It’s the oh-so-familiar plot of so many science fiction movies – contact with an alien race results in war that decimates humanity.
But is it such a far-fetched fantasy?
Renowned physicist, science advocate and media figure Stephen Hawking doesn’t seem to think so. In comments made in his latest online film, Stephen Hawking’s Favourite Places, the theoretical physicist cautions against beaming our location to the stars in the hopes of being noticed by an alien race.
In the film, Hawking, a longtime sufferer of debilitating motor neurone disease, takes viewers on a journey through time and space on the fictional SS Hawking starship.
Narrating in his distinctive, computer-assisted voice he issues a dire warning for humanity. Hawking likens potential contact with aliens as similar to the Native Americans being confronted with Columbus’ expedition – a meeting which “didn’t turn out so well”, to say the least.
Hawking, famous for his major contributions to bringing dense, theoretical science to the general public – most notable in his watershed work, A Brief History Of Time – has previously harshly condemned efforts to beam signals into outer space in the hopes of drawing attention to our cosmic neighbourhood.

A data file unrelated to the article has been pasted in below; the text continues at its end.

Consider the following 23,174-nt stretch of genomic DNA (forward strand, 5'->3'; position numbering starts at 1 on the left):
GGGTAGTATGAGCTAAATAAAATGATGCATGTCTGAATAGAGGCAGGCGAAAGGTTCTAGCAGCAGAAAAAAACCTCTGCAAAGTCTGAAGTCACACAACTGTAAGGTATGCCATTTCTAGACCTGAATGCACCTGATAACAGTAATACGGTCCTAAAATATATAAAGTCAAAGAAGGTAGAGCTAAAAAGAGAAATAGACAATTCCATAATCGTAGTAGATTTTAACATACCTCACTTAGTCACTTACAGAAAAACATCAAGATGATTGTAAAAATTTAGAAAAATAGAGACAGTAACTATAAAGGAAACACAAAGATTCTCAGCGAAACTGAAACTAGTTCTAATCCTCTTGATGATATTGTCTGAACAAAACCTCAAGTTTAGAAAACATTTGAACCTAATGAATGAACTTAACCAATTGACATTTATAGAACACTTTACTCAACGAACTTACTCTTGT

Indeed, while launching the Breakthrough Listen project, which searches nearby stars for indications that life may be flourishing somewhere out there, Hawking warned that any civilisation able to detect signals we emit – whether as radio, light, or physical probes – may be more than a billion years ahead of us in technology.
If so, he suggests, such advanced species would have no reason to view us with any more esteem than we view a colony of bacteria.
Stephen Hawking’s Favourite Places begins with the Big Bang, and follows Hawking as he traverses vast interstellar distances between five “significant locations” across the cosmos. Travelling from Saggitarius A to Saturn, to Gilese 832c, Hawking explains his theory of matter, and why he’s convinced we’re not alone in the universe. He then returns to Earth, and recounts time spent in California with his family early on in his career. The film, which runs for 25 minutes, is currently hosted on CuriosityStream.
Hawking is adamant that, despite all its wonder, we are better off not disturbing the universe.
“One day we might receive a signal from a planet like Gliese 832c, but we should be wary of answering back.”